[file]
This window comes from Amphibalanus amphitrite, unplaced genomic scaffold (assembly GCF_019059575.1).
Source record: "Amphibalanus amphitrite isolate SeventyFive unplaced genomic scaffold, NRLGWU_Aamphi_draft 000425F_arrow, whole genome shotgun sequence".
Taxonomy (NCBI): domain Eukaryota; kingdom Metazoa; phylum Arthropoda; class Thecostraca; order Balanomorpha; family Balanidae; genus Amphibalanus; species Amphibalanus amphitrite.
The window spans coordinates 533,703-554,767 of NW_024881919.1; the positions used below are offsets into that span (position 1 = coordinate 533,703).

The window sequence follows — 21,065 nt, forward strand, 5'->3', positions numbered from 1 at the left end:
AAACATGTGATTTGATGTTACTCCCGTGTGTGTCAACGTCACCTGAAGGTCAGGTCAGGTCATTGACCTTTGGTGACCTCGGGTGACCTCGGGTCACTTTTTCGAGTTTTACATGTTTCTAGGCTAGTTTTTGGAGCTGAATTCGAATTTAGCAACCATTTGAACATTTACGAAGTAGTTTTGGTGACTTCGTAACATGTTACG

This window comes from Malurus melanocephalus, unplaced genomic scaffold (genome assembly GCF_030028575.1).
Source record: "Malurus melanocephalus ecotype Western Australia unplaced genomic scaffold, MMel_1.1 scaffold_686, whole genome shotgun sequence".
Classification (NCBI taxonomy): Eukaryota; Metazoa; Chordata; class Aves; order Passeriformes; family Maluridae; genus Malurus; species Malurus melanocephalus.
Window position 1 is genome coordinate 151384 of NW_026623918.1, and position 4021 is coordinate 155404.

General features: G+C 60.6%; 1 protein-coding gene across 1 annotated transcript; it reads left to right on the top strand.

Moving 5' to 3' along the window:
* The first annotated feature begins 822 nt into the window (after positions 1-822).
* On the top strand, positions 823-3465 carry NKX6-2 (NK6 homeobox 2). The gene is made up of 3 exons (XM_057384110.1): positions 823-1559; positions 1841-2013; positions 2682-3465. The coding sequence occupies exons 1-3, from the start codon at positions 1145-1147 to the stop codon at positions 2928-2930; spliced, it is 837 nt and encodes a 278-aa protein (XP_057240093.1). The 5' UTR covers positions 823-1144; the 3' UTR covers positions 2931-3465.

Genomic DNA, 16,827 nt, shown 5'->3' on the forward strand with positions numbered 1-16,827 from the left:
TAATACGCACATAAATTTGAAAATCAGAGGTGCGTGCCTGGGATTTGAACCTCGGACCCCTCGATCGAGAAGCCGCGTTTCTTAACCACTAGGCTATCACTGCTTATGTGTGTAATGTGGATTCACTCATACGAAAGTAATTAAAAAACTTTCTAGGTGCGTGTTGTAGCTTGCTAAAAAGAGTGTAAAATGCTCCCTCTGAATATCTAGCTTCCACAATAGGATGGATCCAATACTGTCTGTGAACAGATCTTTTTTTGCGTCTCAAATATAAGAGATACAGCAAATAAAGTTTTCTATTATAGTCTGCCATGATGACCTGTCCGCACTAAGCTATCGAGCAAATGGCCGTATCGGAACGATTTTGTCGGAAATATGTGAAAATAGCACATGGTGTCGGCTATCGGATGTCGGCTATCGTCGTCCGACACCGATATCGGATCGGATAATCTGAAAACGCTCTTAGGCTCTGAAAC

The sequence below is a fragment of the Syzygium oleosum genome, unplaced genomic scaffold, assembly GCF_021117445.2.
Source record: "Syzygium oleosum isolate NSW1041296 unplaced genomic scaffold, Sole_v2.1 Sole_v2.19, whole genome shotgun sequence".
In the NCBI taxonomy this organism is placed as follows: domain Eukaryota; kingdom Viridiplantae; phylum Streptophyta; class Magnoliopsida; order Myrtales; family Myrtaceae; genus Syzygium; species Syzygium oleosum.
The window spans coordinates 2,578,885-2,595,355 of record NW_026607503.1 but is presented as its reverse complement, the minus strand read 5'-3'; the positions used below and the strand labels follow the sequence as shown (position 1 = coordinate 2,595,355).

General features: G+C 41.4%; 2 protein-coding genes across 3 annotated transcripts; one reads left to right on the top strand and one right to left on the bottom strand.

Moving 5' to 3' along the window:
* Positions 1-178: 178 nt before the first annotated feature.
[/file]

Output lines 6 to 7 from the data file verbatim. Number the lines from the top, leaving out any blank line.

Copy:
AAACATGTGATTTGATGTTACTCCCGTGTGTGTCAACGTCACCTGAAGGTCAGGTCAGGTCATTGACCTTTGGTGACCTCGGGTGACCTCGGGTCACTTTTTCGAGTTTTACATGTTTCTAGGCTAGTTTTTGGAGCTGAATTCGAATTTAGCAACCATTTGAACATTTACGAAGTAGTTTTGGTGACTTCGTAACATGTTACG

This window comes from Malurus melanocephalus, unplaced genomic scaffold (genome assembly GCF_030028575.1).